The battle for supremacy between South Africa and Nigeria would appear to be age-long, but it wasn’t always like this. There used to be times when both countries were brothers-in-arms, had each other’s backs. My mum, for example, still tells stories of how as students in 1977, they sacrificed their lunch tickets to help South Africans fight Apartheid. “Nigeria funded that fight,” she would say with pride. But that is not the case anymore. A BBC report recently sampled opinions of how Nigerians see South Africans and vice versa. While South-Africans saw Nigerians as criminals and kidnappers of some sort with an unusual arrogance, Nigerians saw them as hateful (especially since last year’s outbreak of Xenophobic attacks).
Clearly, the camaraderie that used to be there is no more and in its place has been driven a wedge of competition. The last rebasing of the Nigerian economy drove it to a head; Nigeria was proclaimed the largest economy in Africa and 26th largest in the world and, as it was touted all over the news media then, “has finally truly assumed her position as Giant of Africa over other counterparts like South Africa.” It sounded rosy and our leaders made sure to repeat it more often that it was necessary, but there were a number of other things they did not say. Like the fact that statistics may have changed but reality remains the same.
In comparing Nigeria and South Africa, the similarities might end in both being African countries, colonized by Britain. In terms of Human Development Index (HDI), these two countries are miles apart. While South Africa (SA) is one of the top 10 in Africa with a rating of 0.666, Nigeria rests somewhere in the middle at 0.514. Comparing in terms of electricity generation capacity, Nigeria currently generates 5,000MW for her 160 million populace (this is me being generous) while SA generates over 40,000MW for less than a third of Nigeria’s population. Nigeria’s mortality rate is at 814 for every 100,000 births while SA is at 138/100,000. In access to health care and Universal Basic Education (UBE), let me not bore you with more statistics, but suffice it to say that we (Nigeria) are not doing great on that front either. One might say in our defense that we are more populated than SA by over a 100 million people, but shouldn’t that be an advantage? A larger population surely means more man power and ‘productive youths’.
So why bring up this discourse? Certainly, it is not to continue the argument for supremacy, rather to plead a case for our ailing economy. Because it is truly, truly, ailing.
Recently, I stumbled on a picture of my dear Governor Willie inspecting yet another city mall. This time it was the ‘Onitsha mall’ which is expected to host the South African retail giants Shoprite, Game and a host of others. A second mall is also under construction at Nnewi, where for the love of all things foreign, local spare part dealers were evacuated to ‘create space’.
When I see pictures of our governors commissioning malls to host foreign businesses, I ask myself when the time for our local brands will come. Growing up in the Coal city, Roban Stores which faithfully served the needs of the town was a precious part of our childhood. And I imagine how so easily that single store could have grown to become a large retail chain like Shoprite, if an enabling platform had been provided for it. And this is the story of many Nigerian businesses and innovations.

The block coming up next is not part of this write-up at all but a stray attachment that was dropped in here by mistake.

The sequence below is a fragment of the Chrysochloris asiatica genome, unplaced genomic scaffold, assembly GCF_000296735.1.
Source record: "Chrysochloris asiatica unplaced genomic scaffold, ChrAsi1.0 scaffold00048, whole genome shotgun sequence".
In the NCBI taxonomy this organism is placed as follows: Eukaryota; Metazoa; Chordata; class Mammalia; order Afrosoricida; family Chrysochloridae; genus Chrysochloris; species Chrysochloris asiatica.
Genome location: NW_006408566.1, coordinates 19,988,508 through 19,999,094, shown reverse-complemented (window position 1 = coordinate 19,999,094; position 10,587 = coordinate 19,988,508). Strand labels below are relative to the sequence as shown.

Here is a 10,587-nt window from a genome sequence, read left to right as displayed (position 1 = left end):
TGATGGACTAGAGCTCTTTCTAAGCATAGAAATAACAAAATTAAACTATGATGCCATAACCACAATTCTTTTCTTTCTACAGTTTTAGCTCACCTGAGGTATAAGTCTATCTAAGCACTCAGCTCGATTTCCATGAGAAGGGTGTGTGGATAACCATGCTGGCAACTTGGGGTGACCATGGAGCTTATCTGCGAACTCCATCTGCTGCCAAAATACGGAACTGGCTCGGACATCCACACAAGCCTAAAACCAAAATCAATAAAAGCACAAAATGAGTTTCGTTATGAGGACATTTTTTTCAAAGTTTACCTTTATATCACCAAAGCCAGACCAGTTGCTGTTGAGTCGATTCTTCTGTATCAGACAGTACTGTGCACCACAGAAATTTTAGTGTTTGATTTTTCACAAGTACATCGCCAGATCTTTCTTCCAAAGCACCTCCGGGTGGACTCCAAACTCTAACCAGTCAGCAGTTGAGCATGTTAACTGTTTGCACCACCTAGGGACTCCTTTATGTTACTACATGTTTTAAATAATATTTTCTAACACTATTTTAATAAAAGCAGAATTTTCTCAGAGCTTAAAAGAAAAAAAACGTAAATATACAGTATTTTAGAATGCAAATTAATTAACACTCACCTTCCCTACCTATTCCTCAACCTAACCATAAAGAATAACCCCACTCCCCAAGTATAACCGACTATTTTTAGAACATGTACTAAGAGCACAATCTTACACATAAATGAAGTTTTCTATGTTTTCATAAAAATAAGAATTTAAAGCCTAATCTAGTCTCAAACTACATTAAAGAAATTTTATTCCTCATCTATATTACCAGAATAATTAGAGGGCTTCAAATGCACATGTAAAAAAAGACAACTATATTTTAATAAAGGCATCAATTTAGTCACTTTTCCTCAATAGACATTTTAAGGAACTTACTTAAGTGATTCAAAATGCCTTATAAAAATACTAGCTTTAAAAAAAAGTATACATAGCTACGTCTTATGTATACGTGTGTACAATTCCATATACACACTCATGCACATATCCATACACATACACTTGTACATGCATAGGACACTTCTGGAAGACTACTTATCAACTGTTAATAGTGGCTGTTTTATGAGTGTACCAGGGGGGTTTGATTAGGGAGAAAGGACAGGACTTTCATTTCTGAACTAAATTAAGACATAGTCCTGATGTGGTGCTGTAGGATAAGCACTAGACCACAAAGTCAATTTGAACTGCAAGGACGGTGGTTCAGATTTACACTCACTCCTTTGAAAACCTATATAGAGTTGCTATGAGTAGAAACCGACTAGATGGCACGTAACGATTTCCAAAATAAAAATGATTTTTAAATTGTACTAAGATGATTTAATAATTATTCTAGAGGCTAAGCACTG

I have come to find that a lot of the reasons for this neglect – by Nigerian leaders and followers alike – lie in our fragile pride and pagan-like worship of status. “Wait, is there Shoprite in the East?” “Off course, there is one in Enugu.” “Wow.” How unfortunate! The continuous growth of South African retail shops and businesses in Nigeria will ensure the paralysis and eventual death of our local brands. It’s the story of DSTV and MTN all over: MTN has successively grown its brand for the past 15 years while NITEL lies comatose; we are forced to put up with DSTV’s indiscriminate price hike because we have no choice – stories we’ll tell with Shoprite soon enough. But as is typical of Nigerians, the stories will end with “it is well”.
But it is not! It is not well if we refuse to learn from our history. It will never be well as long as ineffective governance persists. The egomaniacal leadership of Nigerian politicians will not make it well. As long as the Senate is filled with the likes of Ali Ndume, Dino Meleye and Sherriff who would rather berate women as “made in Nigeria” than solve economic problems, I fear it will not be well. As long as the financial institutions will rather lend to a selected few, the SMEs will not grow and the G20 dream will continue to elude us. Because among other things, no economy in the world achieved dominance by having foreign brands run and detect the pace for her. Where is the Primark and Macy of Nigeria?
In the ancient city of Benin where I reside, this picture is a common sight on billboards:
The Comrade says Shoprite is a dividend of democracy. His colleagues in Imo and Anambra states are saying similar things to their people. Dividend of democracy? I disagree, because pictures like this one constantly remind me of all things Nigeria may never be.
My beef is not with foreign brands operating in Nigeria, after all it is a sign of economic stability. What I find abysmal is the fact that a company which started in 2005 already has 14 retail outlets with an audacious ambition of 700, ALL built through partnership with the Nigerian government. The same government that could not and will not do same for citizens.
That, is my beef.
BY Chizzy Odilinye.
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